Living Together: Joint Family System

“If the family is like a tree and the various members are like branches, 

Each one grows in different directions,  yet our roots remain one.”

Born in my ancestral home as the third child of the fourth generation, it was fascinating for me to visualise the world of my forefathers and understand the way they lived. It is also interesting to note how even the career of five generations (including my son Hari’s) got evolved over time.

My paternal great grand-father M. Raghavachari initially migrated to Bangalore to take up a job in the City Corporation in the 1870s. My paternal grand-father M. A. Srinivasachar took up a job in the State government’s Insurance department (called MGID in those days) perhaps because his brother-in-law S. Krishnamachar1 was already employed as an officer in that department. My father Mysore Venkatesan took up a job in Central government (Military Engineering Service) in the early 1940s. During the early 1970s, Public Sector Undertakings like Bharath Electronics Limited (BEL), Hindustan Aeronautics Limited (HAL), Hindustan Machine Tools Limited (HMT) and Indian Telephone Industries Limited (ITI), most of which were established post–independence, were the major job providers for engineering graduates in Bangalore. After completing my engineering in 1973, I got employment in ITI as an Assistant Executive Engineer in the Research and Development department. In 2006, my elder son Hari got a job at Infosys, then the emerging Indian MNC, during campus placement. Each generation, thus  evolved progressively from the perspective of type of organisation they worked for and their approach in managing the Joint Family system also changed over time.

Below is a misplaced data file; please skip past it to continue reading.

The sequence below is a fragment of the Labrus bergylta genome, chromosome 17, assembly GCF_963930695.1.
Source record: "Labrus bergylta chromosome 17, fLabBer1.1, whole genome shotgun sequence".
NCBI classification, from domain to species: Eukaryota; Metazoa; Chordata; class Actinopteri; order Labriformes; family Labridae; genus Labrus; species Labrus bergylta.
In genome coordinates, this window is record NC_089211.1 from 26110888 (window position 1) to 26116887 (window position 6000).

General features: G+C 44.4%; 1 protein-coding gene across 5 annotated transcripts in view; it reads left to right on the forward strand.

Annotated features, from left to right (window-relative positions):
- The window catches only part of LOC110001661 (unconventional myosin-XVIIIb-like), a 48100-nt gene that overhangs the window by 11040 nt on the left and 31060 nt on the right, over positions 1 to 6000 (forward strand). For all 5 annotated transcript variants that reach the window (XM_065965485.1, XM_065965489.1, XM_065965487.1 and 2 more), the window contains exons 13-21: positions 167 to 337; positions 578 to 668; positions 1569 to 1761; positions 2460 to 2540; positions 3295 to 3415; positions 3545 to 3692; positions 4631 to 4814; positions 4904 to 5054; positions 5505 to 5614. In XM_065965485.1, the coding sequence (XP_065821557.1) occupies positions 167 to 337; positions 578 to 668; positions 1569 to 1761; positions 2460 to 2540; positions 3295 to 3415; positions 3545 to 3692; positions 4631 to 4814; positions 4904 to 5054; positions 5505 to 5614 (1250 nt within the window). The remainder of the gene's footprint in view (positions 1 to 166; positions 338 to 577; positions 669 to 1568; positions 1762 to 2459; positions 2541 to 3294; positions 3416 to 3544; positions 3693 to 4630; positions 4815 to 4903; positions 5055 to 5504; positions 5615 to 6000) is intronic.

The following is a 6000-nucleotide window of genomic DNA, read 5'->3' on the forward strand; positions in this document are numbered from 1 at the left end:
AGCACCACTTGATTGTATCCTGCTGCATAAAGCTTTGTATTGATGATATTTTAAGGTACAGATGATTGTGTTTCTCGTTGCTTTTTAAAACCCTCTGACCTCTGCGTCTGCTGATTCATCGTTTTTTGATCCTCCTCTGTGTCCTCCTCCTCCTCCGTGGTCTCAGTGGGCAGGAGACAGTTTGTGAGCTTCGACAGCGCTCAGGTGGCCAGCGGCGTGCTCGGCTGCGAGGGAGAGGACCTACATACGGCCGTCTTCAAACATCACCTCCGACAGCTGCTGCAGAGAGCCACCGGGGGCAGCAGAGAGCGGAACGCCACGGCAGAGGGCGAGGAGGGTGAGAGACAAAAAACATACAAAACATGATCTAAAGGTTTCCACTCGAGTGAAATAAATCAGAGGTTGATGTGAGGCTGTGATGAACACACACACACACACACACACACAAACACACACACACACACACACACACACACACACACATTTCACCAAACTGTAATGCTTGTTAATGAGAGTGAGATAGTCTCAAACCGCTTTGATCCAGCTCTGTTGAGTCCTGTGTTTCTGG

Generally, the man who earned money for the family was considered as the head of the family and the womenfolk of the house worked under the guidance of his wife. However, during 1877 to early 1930s, it was Lakshammal (known as Yatchi paati)—the widowed sister-in-law of Raghavachari and after that Kaveriammal till 1970s—who called the shots in the Ulsoor home. I assumed charge of managing the house affairs in early 1970s as I understood the need for managing based more on logic and aligning with the external world rather than emotion.

Raghavachari and Thiruvengadamma had two daughters and two sons – Kanakammal (1877–1973), Srinivasachar (1880–1942), Krishnammal (1884–1902), and Venkateshachar (1886–1941). Kanakammal was married to Krishnamachar when she was eleven and her husband was twenty. Krishnamachar’s father had died young and hence he grew up with his maternal uncle who was a barrister educated in England. This perhaps motivated Krishnamachar to become a graduate and he was employed with the Mysore Government Insurance Department as an officer.

R K Sridhar Murthy, who has authored a book on Malleswaram2, explains that both Malleswaram and Basavanagudi had been developed prior to the plague attack in 1898. In 1896, as part of a city expansion plan, plots in Basavanagudi and Malleswaram were put up for sale. But there were hardly any takers since the rates were high and people were not eager to shift to new, underdeveloped localities. However, the most documented and dreaded outbreak in India was of bubonic plague (1896-1899) that spread terror across Bombay and Calcutta Presidencies also attacked Bangalore around 1898 changed that. The rates were drastically lowered to encourage people to move to new layouts, thus relieving congestion in the city3. This perhaps motivated Krishnamachar to buy a site and build a small house in Malleswaram sometime during 1902.